A new study suggests that many young recruits for fire and ambulance services are overweight and already have risk factors for heart disease — a problem that poses a threat to public safety, researchers say.

In a study of 370 candidates for Massachusetts firefighter and ambulance services, the researchers found that 77 percent of the young recruits were either overweight or obese, based on body mass index (BMI).

BMI is a measure of weight in relation to height, and it is possible for men who are muscular, but not fat, to fall into the "overweight" BMI category.

However, the study found, overweight recruits were not a generally fit bunch. Compared with their normal-weight peers, they had higher blood pressure, higher cholesterol, higher triglycerides (a type of blood fat) and performed less well on fitness tests.

"These findings are strong evidence against the common misconception in the emergency responder community that many of their members have BMIs in the overweight and obese ranges simply on the basis of increased muscle mass," senior researcher Dr. Stefanos N. Kales noted in a written statement.

"Even in these young recruits," he added, "we documented a very strong association between excess BMI and an increased cardiovascular risk profile."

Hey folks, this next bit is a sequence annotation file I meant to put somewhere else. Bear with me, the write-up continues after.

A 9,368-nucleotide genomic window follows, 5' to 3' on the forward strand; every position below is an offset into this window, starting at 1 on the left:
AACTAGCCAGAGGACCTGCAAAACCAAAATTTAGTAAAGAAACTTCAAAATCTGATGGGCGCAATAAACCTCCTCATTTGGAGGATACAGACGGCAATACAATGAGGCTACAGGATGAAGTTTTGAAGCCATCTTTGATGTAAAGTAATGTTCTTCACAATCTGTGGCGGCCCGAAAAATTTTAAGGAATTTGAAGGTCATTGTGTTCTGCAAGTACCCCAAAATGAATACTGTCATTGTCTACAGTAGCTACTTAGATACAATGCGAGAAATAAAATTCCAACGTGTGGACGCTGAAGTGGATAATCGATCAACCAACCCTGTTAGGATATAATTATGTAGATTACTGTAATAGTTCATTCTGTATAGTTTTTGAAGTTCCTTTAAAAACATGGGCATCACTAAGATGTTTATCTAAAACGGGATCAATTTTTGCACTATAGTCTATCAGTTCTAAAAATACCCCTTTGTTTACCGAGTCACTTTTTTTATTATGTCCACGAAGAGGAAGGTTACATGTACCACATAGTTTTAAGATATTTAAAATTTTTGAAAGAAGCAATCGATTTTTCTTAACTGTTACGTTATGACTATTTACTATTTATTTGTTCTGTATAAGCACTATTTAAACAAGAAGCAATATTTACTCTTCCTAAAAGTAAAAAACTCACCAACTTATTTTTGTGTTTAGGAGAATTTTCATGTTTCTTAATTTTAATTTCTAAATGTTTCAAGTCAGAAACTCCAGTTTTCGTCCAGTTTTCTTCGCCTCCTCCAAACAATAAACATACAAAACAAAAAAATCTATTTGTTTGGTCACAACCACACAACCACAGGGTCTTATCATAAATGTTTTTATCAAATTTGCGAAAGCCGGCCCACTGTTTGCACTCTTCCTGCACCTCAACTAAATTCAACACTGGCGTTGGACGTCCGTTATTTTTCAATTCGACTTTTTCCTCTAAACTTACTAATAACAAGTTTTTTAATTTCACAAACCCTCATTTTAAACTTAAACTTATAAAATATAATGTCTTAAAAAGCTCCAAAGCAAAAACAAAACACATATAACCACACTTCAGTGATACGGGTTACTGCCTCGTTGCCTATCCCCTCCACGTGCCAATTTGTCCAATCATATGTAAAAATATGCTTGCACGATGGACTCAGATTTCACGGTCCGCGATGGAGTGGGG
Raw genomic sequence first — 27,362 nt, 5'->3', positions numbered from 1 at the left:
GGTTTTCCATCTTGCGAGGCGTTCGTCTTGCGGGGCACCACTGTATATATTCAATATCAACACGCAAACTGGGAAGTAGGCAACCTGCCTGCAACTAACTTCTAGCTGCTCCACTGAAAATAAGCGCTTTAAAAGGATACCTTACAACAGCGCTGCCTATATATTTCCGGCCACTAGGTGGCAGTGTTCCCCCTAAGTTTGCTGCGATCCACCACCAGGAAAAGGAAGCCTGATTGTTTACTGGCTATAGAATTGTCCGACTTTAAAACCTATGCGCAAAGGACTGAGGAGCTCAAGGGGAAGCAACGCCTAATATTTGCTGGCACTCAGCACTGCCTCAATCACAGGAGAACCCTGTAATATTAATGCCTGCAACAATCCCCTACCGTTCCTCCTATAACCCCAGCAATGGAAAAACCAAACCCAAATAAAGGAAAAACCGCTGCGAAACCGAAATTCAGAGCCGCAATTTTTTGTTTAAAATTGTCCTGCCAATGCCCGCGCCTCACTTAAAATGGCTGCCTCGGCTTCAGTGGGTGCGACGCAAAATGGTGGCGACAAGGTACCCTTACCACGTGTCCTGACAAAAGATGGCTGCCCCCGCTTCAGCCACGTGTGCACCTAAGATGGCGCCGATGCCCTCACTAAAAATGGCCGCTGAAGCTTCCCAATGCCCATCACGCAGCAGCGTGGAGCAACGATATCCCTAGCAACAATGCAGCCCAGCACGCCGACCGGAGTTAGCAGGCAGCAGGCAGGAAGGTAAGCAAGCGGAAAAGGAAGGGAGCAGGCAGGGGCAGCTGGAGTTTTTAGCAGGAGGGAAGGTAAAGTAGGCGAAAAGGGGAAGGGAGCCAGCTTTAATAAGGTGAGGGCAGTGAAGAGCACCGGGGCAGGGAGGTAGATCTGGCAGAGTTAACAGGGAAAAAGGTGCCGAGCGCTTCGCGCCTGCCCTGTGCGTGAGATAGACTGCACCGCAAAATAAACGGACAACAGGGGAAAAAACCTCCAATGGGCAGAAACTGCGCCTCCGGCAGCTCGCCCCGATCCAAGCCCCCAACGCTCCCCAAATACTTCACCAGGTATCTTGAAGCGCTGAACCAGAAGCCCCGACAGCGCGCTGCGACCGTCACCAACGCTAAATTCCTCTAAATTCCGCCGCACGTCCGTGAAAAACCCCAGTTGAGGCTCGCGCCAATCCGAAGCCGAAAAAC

Kales and his colleagues at Harvard University and Boston University School of Medicine report the findings in the journal Obesity.

For the study, the researchers reviewed medical exam records for 370 mostly male recruits for emergency responder services. All had passed their services' minimum requirements, so the study group included those recruits most likely to get a job, according to the researchers.

Overall, 44 percent of the recruits were overweight and one-third were obese. While all of the normal-weight recruits met the minimum fitness level on exercise tests, 42 percent of obese recruits did not. Obese and overweight candidates also tended to have higher heart rates after a 3-minute step test.

These results — coupled with the higher cholesterol, triglyceride and blood pressure levels — all suggest that overweight emergency responders face greater personal health risks on the job. On top of that, their health problems could put their coworkers and the public at risk, Kales warns.

"These professionals perform highly psychologically and physically stressful work and are therefore at high risk for cardiovascular events," he said. "Sudden incapacitation during duty puts these emergency responders, as well as their colleagues and the public, in danger."

Kales and his colleagues suggest making BMI a "vital sign" on emergency responders' medical exams. Keeping emergency personnel in shape, they write, may require multiple approaches — including nutrition education, mandatory exercise during work hours and periodic "consequential" health and fitness testing.